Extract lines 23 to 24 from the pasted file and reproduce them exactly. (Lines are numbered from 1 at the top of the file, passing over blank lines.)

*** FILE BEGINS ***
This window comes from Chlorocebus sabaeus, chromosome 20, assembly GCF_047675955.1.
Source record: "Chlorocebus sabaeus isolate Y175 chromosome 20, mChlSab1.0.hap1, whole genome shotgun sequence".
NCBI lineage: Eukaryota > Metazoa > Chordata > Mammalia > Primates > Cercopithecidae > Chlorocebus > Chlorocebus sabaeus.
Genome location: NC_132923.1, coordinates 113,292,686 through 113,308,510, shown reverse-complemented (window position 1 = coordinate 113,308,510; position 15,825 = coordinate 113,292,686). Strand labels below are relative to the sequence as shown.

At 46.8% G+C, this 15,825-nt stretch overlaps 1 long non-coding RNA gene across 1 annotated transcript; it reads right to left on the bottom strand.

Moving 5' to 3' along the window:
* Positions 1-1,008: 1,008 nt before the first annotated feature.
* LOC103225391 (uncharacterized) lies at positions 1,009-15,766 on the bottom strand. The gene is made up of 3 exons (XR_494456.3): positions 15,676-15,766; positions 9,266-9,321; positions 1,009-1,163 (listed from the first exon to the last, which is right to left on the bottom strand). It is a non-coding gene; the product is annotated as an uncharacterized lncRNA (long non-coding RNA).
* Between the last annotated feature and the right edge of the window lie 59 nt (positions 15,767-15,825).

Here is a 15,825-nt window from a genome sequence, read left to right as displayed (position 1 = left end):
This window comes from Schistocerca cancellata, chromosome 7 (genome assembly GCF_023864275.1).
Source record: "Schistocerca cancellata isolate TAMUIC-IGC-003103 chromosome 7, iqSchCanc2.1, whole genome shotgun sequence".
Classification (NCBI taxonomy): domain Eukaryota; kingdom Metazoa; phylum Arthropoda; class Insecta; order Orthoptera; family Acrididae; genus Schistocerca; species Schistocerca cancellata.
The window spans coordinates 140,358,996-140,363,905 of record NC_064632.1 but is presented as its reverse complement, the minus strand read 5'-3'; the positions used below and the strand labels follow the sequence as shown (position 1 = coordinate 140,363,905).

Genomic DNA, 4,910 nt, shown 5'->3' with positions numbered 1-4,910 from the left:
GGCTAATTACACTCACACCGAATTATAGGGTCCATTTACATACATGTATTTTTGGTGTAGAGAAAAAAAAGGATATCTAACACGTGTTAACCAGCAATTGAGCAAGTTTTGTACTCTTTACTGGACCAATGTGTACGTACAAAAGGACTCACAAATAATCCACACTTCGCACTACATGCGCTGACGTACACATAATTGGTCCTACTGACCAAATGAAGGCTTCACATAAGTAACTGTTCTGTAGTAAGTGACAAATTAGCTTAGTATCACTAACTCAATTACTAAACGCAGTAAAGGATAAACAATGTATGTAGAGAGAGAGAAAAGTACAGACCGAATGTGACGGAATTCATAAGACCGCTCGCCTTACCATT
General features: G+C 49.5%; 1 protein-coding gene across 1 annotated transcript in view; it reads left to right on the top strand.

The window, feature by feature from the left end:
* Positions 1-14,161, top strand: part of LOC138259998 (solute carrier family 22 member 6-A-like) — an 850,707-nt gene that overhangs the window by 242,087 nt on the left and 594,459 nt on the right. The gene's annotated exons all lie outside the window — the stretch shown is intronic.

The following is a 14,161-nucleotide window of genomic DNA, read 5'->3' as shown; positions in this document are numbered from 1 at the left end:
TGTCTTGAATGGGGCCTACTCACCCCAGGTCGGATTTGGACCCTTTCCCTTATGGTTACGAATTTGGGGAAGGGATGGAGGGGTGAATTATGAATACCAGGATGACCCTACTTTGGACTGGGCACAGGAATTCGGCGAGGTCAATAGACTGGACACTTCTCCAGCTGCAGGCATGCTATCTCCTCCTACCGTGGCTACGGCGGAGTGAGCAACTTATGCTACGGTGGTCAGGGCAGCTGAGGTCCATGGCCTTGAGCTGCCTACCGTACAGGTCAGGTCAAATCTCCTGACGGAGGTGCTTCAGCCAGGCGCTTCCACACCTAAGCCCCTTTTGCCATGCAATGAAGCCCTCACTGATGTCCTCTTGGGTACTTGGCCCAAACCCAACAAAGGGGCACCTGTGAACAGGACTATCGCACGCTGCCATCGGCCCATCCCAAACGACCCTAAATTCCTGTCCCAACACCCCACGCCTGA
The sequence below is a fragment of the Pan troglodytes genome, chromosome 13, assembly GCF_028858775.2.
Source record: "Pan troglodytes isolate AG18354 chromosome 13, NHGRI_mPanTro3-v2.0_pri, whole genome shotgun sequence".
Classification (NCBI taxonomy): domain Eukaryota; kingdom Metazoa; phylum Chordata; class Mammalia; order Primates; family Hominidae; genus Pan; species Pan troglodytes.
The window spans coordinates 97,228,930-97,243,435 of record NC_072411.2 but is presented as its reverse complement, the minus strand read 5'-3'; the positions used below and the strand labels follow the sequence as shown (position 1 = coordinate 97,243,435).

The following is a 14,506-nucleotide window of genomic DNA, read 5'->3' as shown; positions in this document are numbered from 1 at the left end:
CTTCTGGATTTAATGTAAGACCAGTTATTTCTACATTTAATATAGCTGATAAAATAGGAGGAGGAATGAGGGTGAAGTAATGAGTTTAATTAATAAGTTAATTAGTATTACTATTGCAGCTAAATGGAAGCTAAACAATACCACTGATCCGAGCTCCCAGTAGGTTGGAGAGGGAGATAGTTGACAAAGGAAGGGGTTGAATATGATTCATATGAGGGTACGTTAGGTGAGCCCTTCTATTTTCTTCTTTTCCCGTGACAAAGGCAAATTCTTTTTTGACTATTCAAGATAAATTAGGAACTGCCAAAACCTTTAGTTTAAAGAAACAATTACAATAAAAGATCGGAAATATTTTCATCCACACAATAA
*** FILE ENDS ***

Source record: "Pan troglodytes isolate AG18354 chromosome 13, NHGRI_mPanTro3-v2.0_pri, whole genome shotgun sequence".
Classification (NCBI taxonomy): domain Eukaryota; kingdom Metazoa; phylum Chordata; class Mammalia; order Primates; family Hominidae; genus Pan; species Pan troglodytes.